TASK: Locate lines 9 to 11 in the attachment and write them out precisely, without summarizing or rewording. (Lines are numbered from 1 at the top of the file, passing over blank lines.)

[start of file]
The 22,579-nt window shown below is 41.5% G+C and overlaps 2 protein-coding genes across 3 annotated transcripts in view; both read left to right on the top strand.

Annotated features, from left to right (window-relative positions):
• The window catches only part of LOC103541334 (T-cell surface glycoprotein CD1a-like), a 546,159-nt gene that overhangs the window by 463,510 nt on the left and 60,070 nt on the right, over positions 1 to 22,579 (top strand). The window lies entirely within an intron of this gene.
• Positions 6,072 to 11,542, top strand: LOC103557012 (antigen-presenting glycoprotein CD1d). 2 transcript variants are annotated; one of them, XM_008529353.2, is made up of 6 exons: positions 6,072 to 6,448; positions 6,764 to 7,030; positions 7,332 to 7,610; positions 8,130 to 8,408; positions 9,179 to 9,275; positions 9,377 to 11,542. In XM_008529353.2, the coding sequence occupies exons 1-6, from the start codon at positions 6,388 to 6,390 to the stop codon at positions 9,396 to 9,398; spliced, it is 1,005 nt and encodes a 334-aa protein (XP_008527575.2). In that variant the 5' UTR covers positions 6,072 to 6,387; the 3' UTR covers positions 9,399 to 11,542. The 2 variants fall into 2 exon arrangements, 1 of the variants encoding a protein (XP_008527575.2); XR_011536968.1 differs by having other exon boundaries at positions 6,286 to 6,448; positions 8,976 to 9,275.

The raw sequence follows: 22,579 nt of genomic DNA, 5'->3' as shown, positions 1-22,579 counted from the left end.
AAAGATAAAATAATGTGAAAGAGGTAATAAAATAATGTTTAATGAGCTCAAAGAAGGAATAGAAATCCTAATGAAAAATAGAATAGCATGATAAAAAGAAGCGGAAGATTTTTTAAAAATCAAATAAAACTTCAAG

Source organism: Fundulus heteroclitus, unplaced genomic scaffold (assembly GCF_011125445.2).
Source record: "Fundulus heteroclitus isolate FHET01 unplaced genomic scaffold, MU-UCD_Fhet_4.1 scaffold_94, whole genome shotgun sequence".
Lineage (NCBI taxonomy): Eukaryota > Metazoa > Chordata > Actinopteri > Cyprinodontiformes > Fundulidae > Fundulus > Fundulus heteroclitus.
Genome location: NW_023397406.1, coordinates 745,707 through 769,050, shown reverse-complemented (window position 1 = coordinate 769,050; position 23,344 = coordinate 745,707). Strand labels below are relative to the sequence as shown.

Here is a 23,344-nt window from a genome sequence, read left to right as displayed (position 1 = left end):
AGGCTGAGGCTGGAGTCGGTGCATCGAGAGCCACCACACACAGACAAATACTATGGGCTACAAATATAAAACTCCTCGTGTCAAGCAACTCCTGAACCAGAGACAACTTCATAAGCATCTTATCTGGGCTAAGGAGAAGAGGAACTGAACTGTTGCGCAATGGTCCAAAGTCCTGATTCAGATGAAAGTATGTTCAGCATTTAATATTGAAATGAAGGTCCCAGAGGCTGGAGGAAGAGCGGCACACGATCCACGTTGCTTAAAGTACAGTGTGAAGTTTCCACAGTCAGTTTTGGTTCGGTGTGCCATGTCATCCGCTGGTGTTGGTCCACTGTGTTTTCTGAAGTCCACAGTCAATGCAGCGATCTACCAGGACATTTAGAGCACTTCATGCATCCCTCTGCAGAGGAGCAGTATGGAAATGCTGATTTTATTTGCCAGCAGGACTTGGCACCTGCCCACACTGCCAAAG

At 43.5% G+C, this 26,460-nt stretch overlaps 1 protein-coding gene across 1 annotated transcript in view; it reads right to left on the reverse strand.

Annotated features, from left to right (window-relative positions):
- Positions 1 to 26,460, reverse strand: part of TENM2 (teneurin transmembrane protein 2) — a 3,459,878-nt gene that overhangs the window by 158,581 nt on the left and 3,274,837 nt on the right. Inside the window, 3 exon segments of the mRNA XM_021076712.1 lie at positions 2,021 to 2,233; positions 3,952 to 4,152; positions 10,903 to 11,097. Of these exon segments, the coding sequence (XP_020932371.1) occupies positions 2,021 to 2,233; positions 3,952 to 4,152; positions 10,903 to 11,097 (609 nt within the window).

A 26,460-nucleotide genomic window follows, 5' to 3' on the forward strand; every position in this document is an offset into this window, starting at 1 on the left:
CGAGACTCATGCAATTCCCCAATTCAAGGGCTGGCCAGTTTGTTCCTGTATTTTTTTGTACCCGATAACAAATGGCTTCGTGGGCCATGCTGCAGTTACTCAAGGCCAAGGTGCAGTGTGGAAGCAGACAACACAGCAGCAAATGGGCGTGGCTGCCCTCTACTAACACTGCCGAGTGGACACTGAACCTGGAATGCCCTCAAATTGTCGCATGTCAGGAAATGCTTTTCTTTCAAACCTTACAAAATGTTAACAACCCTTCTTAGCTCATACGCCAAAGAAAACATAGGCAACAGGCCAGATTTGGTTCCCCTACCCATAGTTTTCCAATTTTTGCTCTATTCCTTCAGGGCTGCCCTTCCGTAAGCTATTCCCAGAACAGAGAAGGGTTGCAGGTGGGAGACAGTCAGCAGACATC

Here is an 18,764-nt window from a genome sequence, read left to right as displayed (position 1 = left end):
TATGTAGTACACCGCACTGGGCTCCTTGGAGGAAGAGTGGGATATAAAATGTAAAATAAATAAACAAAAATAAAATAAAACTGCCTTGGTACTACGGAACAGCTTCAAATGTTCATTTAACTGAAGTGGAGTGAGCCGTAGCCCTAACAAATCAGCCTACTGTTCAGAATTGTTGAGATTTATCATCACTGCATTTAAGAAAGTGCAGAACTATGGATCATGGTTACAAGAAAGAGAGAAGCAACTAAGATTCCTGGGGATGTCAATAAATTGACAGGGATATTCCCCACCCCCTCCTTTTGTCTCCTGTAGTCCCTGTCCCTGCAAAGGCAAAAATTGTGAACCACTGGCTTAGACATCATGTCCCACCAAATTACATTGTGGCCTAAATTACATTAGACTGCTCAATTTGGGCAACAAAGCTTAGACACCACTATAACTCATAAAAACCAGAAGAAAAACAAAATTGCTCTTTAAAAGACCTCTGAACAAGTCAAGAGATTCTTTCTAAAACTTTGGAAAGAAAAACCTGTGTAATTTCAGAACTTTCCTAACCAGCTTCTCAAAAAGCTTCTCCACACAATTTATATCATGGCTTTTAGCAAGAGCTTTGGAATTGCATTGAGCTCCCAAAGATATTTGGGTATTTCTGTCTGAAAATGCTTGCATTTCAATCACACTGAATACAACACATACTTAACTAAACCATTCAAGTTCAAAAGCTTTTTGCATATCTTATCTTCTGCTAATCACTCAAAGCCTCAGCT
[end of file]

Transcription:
Lineage (NCBI taxonomy): Eukaryota > Metazoa > Chordata > Actinopteri > Cyprinodontiformes > Fundulidae > Fundulus > Fundulus heteroclitus.
Genome location: NW_023397406.1, coordinates 745,707 through 769,050, shown reverse-complemented (window position 1 = coordinate 769,050; position 23,344 = coordinate 745,707). Strand labels below are relative to the sequence as shown.

Here is a 23,344-nt window from a genome sequence, read left to right as displayed (position 1 = left end):